Literary Mama writing about the many faces of motherhood
Writing Prompt: Literary Reflections

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For each issue of Literary Mama, Literary Reflections shares a writing prompt inviting our readers to respond. Our editors provide feedback on these responses, and we post our favorites on the blog. This month's writing prompt is inspired by Natalie Singer-Velush's essay, "Bernadette and Me," and Cheryl Anne Latuner's essay, "Baby at My Breast—The Path to a Book."

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2015_October_blog_AmandaMorris (2)"Mothers don't need clocks." So asserts Natalie Singer-Velush at the beginning of her essay, "Bernadette and Me." Singer-Velush finds a mentor in Bernadette Mayer and channels the energy derived from this virtual relationship into her own writing, drawing from the routine of her days for inspiration. Of her fascination with Mayer, Singer-Velush writes, "I wonder if it is this―the recognizable familiarity and universality of a day's necessary routine―that attracts me, as a mother of two young children and a writer working to make space for her art, to a poetic close chronicling of mothering and domestic daily life from more than 35 years ago?" Although she wonders whether writing about motherhood is mundane, she ultimately decides that leaving out those details would be telling a less truthful story.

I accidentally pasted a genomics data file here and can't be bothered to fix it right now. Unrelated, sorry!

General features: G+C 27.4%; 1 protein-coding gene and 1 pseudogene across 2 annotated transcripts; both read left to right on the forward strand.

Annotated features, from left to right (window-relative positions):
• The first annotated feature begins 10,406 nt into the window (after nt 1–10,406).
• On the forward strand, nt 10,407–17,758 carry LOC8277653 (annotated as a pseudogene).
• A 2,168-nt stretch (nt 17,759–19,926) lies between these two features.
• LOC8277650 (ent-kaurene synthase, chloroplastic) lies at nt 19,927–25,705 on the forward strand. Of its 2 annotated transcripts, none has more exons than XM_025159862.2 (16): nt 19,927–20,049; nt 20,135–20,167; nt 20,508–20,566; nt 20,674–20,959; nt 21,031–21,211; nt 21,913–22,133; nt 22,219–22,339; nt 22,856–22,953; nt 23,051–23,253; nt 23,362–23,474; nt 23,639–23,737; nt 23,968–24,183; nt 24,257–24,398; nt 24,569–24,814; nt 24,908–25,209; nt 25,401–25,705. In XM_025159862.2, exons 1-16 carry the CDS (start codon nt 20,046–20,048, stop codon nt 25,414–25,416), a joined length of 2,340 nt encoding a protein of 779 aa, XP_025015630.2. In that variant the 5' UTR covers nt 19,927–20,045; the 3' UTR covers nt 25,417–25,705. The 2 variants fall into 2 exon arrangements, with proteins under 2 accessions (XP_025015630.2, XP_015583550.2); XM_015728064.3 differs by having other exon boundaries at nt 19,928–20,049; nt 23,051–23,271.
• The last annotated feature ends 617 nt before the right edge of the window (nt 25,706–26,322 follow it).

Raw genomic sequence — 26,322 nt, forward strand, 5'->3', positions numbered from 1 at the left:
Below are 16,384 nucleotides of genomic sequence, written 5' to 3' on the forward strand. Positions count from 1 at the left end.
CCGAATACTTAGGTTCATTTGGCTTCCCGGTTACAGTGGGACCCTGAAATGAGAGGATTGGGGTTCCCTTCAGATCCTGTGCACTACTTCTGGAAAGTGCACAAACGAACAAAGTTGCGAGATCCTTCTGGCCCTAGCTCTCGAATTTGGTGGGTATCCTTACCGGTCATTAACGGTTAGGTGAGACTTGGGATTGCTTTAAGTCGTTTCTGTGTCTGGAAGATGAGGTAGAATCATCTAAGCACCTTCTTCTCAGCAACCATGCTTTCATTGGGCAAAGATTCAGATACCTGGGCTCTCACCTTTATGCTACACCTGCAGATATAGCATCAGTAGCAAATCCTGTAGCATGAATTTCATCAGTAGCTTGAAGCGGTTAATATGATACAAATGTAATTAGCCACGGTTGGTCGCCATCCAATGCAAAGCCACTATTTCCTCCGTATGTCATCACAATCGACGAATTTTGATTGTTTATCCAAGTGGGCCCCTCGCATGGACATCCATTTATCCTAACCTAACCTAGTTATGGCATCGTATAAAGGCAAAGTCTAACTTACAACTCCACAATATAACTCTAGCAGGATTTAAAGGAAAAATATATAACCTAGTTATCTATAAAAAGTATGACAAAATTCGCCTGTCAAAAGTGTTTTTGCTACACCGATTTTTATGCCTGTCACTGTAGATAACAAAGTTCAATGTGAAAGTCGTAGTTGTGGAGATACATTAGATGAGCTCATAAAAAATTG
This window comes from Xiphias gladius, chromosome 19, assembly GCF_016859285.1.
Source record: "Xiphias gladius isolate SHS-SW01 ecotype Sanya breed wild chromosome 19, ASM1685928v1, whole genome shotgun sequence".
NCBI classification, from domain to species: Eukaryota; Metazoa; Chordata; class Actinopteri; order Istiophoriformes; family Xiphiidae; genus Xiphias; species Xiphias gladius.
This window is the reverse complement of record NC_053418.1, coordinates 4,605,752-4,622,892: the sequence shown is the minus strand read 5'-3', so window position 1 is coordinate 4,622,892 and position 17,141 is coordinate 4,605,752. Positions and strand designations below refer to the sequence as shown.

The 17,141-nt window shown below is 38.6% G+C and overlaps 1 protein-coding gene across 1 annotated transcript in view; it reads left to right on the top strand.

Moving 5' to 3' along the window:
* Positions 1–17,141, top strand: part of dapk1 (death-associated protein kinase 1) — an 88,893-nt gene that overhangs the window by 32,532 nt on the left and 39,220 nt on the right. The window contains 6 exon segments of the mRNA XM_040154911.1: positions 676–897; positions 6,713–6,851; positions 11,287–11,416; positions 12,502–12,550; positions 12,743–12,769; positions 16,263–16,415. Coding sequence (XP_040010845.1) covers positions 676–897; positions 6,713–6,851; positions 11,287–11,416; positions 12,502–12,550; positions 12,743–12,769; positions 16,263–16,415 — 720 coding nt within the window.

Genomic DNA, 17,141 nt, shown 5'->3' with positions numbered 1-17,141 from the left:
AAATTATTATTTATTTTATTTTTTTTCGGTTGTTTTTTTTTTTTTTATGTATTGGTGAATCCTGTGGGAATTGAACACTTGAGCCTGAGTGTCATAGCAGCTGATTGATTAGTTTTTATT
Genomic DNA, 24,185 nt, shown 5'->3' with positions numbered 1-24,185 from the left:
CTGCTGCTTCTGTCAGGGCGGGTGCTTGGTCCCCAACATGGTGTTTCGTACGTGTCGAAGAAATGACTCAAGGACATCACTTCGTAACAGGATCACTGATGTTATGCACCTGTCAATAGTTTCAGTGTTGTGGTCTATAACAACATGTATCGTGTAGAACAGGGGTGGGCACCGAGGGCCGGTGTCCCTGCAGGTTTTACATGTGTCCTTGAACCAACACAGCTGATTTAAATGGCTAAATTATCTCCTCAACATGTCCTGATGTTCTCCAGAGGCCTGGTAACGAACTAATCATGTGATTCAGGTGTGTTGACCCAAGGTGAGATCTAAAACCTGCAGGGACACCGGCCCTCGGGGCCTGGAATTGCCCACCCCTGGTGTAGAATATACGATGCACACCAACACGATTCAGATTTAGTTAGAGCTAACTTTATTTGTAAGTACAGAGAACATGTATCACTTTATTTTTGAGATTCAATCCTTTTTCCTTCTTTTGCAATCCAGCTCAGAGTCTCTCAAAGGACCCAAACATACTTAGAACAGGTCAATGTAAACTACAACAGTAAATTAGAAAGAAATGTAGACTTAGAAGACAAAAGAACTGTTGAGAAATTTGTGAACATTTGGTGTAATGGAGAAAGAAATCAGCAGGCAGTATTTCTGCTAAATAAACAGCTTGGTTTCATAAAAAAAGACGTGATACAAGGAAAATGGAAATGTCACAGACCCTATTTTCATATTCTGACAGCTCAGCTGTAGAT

Cheryl Anne Latuner, in her essay, "Baby at My Breast—The Path to a Book," also writes about routine and the documentation of her days; in her case, it is the ritual of nursing her daughter that serves as a writing muse. She views nursing as spiritual practice. In writing about nursing, Latuner notes, "I'm trying to open a window into my soul, to show how it feels to know that this activity of nursing my daughter is also an activity of becoming more aware of myself, of the thresholds of my tolerance and of my willingness to give, of my awakening to a rightfulness that transcends my formative cultural experience." In describing her experience, she connects the story of her past to her present and illuminates a nursing path her daughter and other mothers to come can travel if they so choose.

How do you incorporate stories of motherhood into your writing? If you feel hesitant or, alternatively, called to write about daily life, how do you decide what to include? Tell us about your writing mentor or muse and what gives you strength to tell your tale.

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Read Natalie's and Cheryl Anne's essays and submit a 500-word response to this writing prompt by November 3 for feedback from our editors. Email it to LMreflections (at) literarymama (dot) com and note "October Prompt" in your subject line. We'll publish our favorites on the blog.


Justine Uhlenbrock is a writer and doula. She writes about motherhood and heritage on her blog, Heirloom Mothering. Her work has also appeared on Mamalode, The Good Men Project, and The Mid. Justine lives with her family in Decatur, Georgia. She is a former editorial assistant for Literary Mama.


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